Eagles had a sense Sunday might be a bad night

Eagles had a sense Sunday might be a bad night

COSTA MESA, Calif. — Maybe the Eagles weren't as surprised about their letdown in Seattle as everyone else.

While their fans might have expected them to continue their dominant winning streak, Jason Kelce said he didn't think the team had a very good week in practice. 

On Monday afternoon, after the team arrived in Southern California, Doug Pederson didn't disagree. 

"I just think that the way — probably in the last couple of weeks — what you saw probably previously to the last two weeks, you didn't see the penalties. You didn't see the turnovers," Pederson said. "You didn't see some of the negative things that have been going on. And to me, that's a direct correlation to how we practice during the week. So that's what I mean by that. And we've got to get that erased this week."

While the Eagles were on the wrong side of a few questionable calls against the Seahawks, they still finished with seven penalties for 64 yards. That's too many. They also turned the ball over twice; the most important one came on the Carson Wentz fumble out of the back of the end zone. That fumble, paired with the ensuing drive from Seattle, created a 14-point swing. 

The Eagles made similar mistakes against the Bears the week before but were still able to overpower a lesser opponent. On Sunday against the Seahawks, they couldn't overcome those same types of mistakes. At least they think they're correctable (see story)

"We need games where we get hit in the mouth and we have to fight and battle and scratch," Pederson said. "Yesterday's game was one of those games. You just have to understand that the preparation, there's no substitute for the preparation and the hard work. You can't substitute that. The guys have to know that, and it's my job to make sure that they understand that and how we prepare and how we coach and hold everybody accountable.

"When I start seeing the same mistakes in ballgames that you kind of see during the week, we've just got to get back to not necessarily the grind, but we've got to get back to just focusing in on all our jobs and owning that."

The Eagles will have to focus from a different time zone this week. Instead of flying back to Philly, the team flew to Southern California and will practice at Angel Stadium in Anaheim before facing the Rams in LA on Sunday. Pederson said the challenge will be to eliminate distractions.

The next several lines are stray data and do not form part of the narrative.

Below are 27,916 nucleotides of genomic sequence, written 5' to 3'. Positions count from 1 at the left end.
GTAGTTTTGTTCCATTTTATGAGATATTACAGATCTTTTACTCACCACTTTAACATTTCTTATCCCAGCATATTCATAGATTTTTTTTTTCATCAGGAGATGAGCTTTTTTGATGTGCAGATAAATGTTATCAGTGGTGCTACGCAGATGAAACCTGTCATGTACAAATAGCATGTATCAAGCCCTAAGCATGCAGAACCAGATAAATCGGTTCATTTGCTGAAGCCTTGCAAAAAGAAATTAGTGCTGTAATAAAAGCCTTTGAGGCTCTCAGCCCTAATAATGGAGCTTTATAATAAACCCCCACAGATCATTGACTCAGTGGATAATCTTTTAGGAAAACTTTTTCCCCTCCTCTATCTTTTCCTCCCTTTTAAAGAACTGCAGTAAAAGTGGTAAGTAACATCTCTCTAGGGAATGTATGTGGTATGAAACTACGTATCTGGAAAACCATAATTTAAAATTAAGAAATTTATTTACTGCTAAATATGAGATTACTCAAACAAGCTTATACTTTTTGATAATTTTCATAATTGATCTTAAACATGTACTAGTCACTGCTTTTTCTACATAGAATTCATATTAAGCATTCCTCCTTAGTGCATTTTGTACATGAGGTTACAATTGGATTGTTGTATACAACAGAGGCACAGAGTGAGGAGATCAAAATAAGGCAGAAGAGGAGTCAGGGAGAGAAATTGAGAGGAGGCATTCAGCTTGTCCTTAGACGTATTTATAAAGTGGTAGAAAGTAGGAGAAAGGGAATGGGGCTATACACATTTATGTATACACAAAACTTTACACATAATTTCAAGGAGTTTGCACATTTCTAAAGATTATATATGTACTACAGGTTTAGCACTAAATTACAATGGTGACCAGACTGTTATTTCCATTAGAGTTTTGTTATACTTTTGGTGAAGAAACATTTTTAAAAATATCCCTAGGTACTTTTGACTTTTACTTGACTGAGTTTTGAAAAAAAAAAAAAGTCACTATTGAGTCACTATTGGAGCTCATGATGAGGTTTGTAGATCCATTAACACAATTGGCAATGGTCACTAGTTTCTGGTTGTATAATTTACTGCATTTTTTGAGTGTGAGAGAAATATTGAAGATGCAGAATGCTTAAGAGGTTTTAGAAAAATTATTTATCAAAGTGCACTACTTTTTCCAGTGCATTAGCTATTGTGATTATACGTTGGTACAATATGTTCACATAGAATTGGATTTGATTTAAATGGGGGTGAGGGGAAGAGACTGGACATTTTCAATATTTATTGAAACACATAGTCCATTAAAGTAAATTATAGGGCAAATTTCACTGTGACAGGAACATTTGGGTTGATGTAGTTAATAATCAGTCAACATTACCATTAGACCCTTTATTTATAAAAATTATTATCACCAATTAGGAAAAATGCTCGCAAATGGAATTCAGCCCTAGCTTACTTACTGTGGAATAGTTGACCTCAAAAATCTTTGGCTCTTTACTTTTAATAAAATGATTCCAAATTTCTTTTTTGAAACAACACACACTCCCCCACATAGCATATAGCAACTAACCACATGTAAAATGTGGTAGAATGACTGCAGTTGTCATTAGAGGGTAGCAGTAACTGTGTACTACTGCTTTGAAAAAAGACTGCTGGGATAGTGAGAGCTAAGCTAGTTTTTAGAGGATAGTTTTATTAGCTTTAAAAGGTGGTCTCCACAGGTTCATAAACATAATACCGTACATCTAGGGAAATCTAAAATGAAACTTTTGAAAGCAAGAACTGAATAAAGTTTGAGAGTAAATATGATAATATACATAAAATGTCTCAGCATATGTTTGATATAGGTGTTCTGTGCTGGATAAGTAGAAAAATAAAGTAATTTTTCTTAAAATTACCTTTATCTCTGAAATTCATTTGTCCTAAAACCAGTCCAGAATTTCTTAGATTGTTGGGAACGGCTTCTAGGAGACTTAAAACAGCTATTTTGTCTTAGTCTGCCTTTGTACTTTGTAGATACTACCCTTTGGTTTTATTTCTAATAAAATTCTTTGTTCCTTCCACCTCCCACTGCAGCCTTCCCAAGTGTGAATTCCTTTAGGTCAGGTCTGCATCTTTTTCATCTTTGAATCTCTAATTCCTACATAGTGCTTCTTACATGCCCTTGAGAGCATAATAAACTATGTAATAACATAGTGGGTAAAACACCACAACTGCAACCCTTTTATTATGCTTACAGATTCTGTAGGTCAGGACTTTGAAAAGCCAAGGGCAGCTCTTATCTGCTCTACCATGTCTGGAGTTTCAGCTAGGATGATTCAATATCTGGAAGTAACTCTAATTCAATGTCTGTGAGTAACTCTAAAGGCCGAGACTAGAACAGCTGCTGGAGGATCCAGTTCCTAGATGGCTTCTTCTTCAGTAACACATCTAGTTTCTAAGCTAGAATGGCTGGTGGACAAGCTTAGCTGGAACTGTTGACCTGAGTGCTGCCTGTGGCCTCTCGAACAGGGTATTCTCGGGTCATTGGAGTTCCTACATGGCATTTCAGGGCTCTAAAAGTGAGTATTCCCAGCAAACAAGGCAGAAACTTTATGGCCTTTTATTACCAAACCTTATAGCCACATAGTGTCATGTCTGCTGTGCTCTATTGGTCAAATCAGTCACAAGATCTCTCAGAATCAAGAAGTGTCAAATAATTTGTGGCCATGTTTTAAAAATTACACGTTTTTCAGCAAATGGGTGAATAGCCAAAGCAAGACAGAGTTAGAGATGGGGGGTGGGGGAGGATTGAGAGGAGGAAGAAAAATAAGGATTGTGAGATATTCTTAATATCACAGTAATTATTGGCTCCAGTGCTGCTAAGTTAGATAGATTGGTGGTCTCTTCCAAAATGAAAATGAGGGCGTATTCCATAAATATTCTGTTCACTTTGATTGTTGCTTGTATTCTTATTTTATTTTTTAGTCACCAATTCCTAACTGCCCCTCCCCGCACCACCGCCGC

He said they have a good setup in the team hotel in Costa Mesa. Coaches have a workspace, players have medical facilities and they even have a makeshift football field in a baseball stadium. Logistically, a lot has gone on behind the scenes to make this trip possible. The Eagles have basically moved their entire operation nearly 3,000 miles from coast to coast. 

Maybe the change of scenery will be good for the Birds. They need to change something and that might start in practice. 

Pederson said he doesn't like change for the sake of change. 

"But I think the messaging can change," he said. "How I address the football team and sort of bring to light the fact that, listen, we're 10-2, still a good football team. Everything is in our control. And that's the beauty of this whole thing is everything is still right in front of us. We just have to embrace that, understand that, and prepare like we have and get ready for the Rams on Sunday."

Warrant issued for Michael Bennett's arrest

Warrant issued for Michael Bennett's arrest

Eagles defensive end Michael Bennett has been indicted for a felony charge in Harris County, Texas, the Harris County district attorney's office announced on Friday afternoon.

Because of the indictment, a warrant has been issued for Bennett's arrest. According to the release, prosecutors are working with Bennett's lawyers to coordinate a surrender.

Bennett is being charged with "injury to the elderly, included intentionally and knowingly, causing bodily injury to a person 65 years or older." The penalty for the charge is up to 10 years in prison and a $10,000 fine.

The felony charge is for injuring a 66-year-old paraplegic woman who was working at NRG Stadium last year during Super Bowl LI, when Bennett was there to watch his brother Martellus play in the game. The Patriots played the Falcons in Super Bowl LI in Houston on Feb. 5, 2017.  

Bennett, 32, allegedly "shoved his way on to the field" during the postgame celebration, when the elderly worker told him to use a different way for field access. Instead, the district attorney's office said, Bennett pushed through workers, including the elderly disabled woman.

Neither the Eagles nor the Seahawks knew about the incident, a league source told NBC Sports Philadelphia's Derrick Gunn. Bennett has been an Eagle officially for just over a week.

During a news conference on Friday afternoon, Houston Police Chief Art Acevedo asked Bennett to turn himself in as quickly as possible, calling Bennett "morally bankrupt" and entitled. Acevedo said there is no video of the incident, but there is a police officer eye-witness.